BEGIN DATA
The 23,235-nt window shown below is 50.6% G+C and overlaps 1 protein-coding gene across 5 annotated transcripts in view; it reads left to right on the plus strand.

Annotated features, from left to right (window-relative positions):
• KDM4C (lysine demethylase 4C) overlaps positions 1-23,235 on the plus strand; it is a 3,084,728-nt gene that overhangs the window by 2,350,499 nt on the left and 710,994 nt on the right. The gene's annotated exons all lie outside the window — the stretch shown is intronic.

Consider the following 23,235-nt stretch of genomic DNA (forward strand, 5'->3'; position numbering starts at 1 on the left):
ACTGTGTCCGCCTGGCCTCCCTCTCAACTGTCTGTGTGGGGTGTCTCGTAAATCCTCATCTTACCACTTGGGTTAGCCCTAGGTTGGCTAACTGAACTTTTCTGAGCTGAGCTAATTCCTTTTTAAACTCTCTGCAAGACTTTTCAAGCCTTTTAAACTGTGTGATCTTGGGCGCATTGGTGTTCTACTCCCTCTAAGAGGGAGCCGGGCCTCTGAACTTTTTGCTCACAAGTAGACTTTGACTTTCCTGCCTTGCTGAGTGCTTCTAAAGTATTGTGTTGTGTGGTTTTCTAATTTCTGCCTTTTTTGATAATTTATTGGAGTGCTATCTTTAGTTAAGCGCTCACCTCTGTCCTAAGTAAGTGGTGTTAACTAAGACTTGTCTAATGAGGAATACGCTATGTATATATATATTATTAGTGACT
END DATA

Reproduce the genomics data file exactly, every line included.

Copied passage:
The 23,235-nt window shown below is 50.6% G+C and overlaps 1 protein-coding gene across 5 annotated transcripts in view; it reads left to right on the plus strand.

Annotated features, from left to right (window-relative positions):
• KDM4C (lysine demethylase 4C) overlaps positions 1-23,235 on the plus strand; it is a 3,084,728-nt gene that overhangs the window by 2,350,499 nt on the left and 710,994 nt on the right. The gene's annotated exons all lie outside the window — the stretch shown is intronic.

Consider the following 23,235-nt stretch of genomic DNA (forward strand, 5'->3'; position numbering starts at 1 on the left):
ACTGTGTCCGCCTGGCCTCCCTCTCAACTGTCTGTGTGGGGTGTCTCGTAAATCCTCATCTTACCACTTGGGTTAGCCCTAGGTTGGCTAACTGAACTTTTCTGAGCTGAGCTAATTCCTTTTTAAACTCTCTGCAAGACTTTTCAAGCCTTTTAAACTGTGTGATCTTGGGCGCATTGGTGTTCTACTCCCTCTAAGAGGGAGCCGGGCCTCTGAACTTTTTGCTCACAAGTAGACTTTGACTTTCCTGCCTTGCTGAGTGCTTCTAAAGTATTGTGTTGTGTGGTTTTCTAATTTCTGCCTTTTTTGATAATTTATTGGAGTGCTATCTTTAGTTAAGCGCTCACCTCTGTCCTAAGTAAGTGGTGTTAACTAAGACTTGTCTAATGAGGAATACGCTATGTATATATATATTATTAGTGACT